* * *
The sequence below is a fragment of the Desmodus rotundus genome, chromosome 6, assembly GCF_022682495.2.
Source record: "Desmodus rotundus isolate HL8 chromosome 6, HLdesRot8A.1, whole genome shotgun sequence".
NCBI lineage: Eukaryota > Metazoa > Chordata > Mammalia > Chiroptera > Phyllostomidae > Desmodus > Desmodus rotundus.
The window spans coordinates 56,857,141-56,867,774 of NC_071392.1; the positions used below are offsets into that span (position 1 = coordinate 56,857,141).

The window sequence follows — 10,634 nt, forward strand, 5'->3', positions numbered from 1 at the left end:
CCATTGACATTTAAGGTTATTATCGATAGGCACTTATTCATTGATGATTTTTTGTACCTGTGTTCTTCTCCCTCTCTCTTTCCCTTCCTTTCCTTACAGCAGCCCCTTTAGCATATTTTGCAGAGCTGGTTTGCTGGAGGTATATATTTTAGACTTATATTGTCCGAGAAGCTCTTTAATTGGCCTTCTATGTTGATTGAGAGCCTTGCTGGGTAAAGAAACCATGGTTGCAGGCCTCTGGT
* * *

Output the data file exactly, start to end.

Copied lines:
The sequence below is a fragment of the Desmodus rotundus genome, chromosome 6, assembly GCF_022682495.2.
Source record: "Desmodus rotundus isolate HL8 chromosome 6, HLdesRot8A.1, whole genome shotgun sequence".
NCBI lineage: Eukaryota > Metazoa > Chordata > Mammalia > Chiroptera > Phyllostomidae > Desmodus > Desmodus rotundus.
The window spans coordinates 56,857,141-56,867,774 of NC_071392.1; the positions used below are offsets into that span (position 1 = coordinate 56,857,141).

The window sequence follows — 10,634 nt, forward strand, 5'->3', positions numbered from 1 at the left end:
CCATTGACATTTAAGGTTATTATCGATAGGCACTTATTCATTGATGATTTTTTGTACCTGTGTTCTTCTCCCTCTCTCTTTCCCTTCCTTTCCTTACAGCAGCCCCTTTAGCATATTTTGCAGAGCTGGTTTGCTGGAGGTATATATTTTAGACTTATATTGTCCGAGAAGCTCTTTAATTGGCCTTCTATGTTGATTGAGAGCCTTGCTGGGTAAAGAAACCATGGTTGCAGGCCTCTGGT